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April 08, 1945 - Image 4

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The Michigan Daily, 1945-04-08

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THE MICHIGAN DAILY

SUNDAY, APRIL 8, 1945

U

WASHINGTON MERRY-GO-ROUND:
Press Relations Cooling*

'RICHARD WRIGHT'S CATHARSIS':
Prof. Williams Reviews 'Black Boy'

By DREW PEARSON
WASHINGTON-The honeymoon is over be-
tween Mrs. Roosevelt and the girls of the
press. After twelve long years, relations are
cooling.
Trouble came over a statement by the First
Lady that she saw no reason why the United
States should be expected to feed Europe-"I'm
sure there are other nations that can and should
help."
This came just the day before the President
told the American people we should tighten
our belts and feed Europe. The statements
seemed to disagree. The White House then said
the girls had misquoted Mrs. Roosevelt. ' But
the girls compared notes and agreed they
had her quoted correctly.
However, a stenographic transcript of her
press conference was produced to show that
the girls were wrong.
Hair began to fly. The standing committee of
women correspondents drafted a protest against
"doctoring of transcript" by Miss Malvina
Thompson, secretary to Mrs. Roosevelt. But the
protest was held up by newswoman Mae Craig,
who urged that hereafter an official transcript
be prepared for the girls to depend upon be-
fore their stories are filed.
However, they can't agree on that. The
women writing for a. m. papers approve, but
the wire service gals, who have to file immedi-
ately for afternoon papers, disapprove.
Meantime, Mrs. Roosevelt, who finds that
her words shake the world-sometimes the
wrong way-is growing less affable, much
more cautious in press conferences. She weighs
every word. She no longer indulges in the
gay little remarks that used to brighten her
talk.
In short, the honeymoon is over.
But there is not a woman of the press-nor
a man for that matter-who does not give
full credit to Mrs. Roosevelt for making more of
her job than any First Lady in history, and
for letting the press have ring-side seats at
her gold-fish bowl.
Dollar-a-Year Men. . .
URPLJSWAR PROPERTY Board Chairman
Guy Gillette dropped a bombshell up on
capitol hill the other day while testifying on
disposal of government-owned war plants. ,
Gillette told the Senate small business com-
mittee he had investigated some of the vast
government-owned war plants, had found that
some had been collusively designed and lo-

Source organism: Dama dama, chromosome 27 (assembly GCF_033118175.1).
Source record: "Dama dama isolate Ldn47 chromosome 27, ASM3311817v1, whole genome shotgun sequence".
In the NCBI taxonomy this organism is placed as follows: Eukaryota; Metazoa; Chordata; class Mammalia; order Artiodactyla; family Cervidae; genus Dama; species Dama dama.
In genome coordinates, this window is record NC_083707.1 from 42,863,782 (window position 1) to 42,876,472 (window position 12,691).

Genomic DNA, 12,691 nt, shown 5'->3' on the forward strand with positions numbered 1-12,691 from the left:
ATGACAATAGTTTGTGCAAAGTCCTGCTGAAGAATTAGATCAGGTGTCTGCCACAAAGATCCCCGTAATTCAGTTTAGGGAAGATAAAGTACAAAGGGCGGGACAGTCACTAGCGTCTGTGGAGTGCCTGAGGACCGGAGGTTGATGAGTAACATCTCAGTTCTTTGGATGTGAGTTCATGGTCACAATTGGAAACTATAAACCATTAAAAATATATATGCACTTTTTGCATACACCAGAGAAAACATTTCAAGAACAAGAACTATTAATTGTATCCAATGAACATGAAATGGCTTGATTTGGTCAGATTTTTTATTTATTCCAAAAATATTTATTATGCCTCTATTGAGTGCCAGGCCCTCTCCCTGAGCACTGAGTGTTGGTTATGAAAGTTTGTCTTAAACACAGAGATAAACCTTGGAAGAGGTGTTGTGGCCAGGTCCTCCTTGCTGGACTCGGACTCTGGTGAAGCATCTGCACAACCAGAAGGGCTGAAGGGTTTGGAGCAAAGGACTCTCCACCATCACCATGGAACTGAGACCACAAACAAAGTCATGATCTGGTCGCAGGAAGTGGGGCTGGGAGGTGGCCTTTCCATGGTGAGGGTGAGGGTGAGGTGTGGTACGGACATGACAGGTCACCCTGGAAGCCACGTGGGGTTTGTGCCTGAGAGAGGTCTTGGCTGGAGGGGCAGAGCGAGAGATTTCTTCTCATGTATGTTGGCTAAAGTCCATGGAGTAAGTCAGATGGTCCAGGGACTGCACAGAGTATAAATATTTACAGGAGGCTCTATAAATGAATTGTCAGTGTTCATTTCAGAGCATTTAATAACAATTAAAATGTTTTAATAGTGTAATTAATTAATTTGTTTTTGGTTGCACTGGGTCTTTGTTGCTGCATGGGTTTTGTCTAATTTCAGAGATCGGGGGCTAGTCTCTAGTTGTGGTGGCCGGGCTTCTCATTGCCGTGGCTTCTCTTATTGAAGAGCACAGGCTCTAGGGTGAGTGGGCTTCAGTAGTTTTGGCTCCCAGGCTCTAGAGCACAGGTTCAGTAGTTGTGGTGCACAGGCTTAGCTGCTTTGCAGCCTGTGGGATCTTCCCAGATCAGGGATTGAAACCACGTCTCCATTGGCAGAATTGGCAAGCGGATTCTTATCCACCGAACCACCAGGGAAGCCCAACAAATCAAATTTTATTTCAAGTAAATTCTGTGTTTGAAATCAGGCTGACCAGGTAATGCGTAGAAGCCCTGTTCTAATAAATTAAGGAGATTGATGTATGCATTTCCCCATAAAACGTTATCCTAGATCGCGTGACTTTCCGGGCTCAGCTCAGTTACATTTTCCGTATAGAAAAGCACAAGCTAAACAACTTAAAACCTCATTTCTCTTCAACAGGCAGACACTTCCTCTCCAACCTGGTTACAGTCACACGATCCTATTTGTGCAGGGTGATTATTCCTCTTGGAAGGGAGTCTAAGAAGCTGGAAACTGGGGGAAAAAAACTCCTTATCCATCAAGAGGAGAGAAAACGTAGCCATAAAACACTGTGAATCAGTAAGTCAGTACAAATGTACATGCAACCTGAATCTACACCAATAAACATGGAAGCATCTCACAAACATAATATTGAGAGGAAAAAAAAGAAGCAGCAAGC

cated in such a way that they could not be
used after the war, and thus would not
compete with other companies.
"These plants have been installed . . . either
by accident, necessity, or unfortunately in some
cases, by design or were located and established
so they would not enter the competitive field
after the conclusion of hostilities.
"I think the latter reason prevailed in many
instances," said Louisiana's hard-hitting Senator
Ellender.
Senator Wherry of Nebraska then asked Gil-
lette whether the contracting agency or the gov-
ernment was responsible for this neat bit of
finagling.
"It is very evident," replied Gillette, "that
certain vested interests were in a position to,
and did, see that plants were so established,
processes were so adopted-not in all by any
means, but in some instances-where they
could not and would not enter the competitive
field."
Senator Wherry wanted to know if that meant
small experimental plants, and was told by both
Ellender and Gillette that the manipulating was
by big corporations.r
Wherry protested mildly against Gillette's in-
dictment of "big interests," pointing out that
the companies maintained they had nothing to
do with selecting or building the government-
owned plants.
"Well," cracked back Ellender, "the company
may not have had anything to do with it, but
WPB and other agencies of the government are
ON SECOND
THTHOUGHT...

-y Ray Dixon
NEWSPAPER editors all over the nation must
really be mad at the Germans now. The
war was bad enough when the compositors used
to have to struggle with unspellable, unpro-
nounceable Russian names of towns, but the
all-time high was reached yesterday when a
little town name of Ehrenbreitstein appeared
in the news.
* * *
General Bradley's army captured the place
and General Bradley raised an American flag
over it, but we'll bet General Bradley never pro-
nounced it.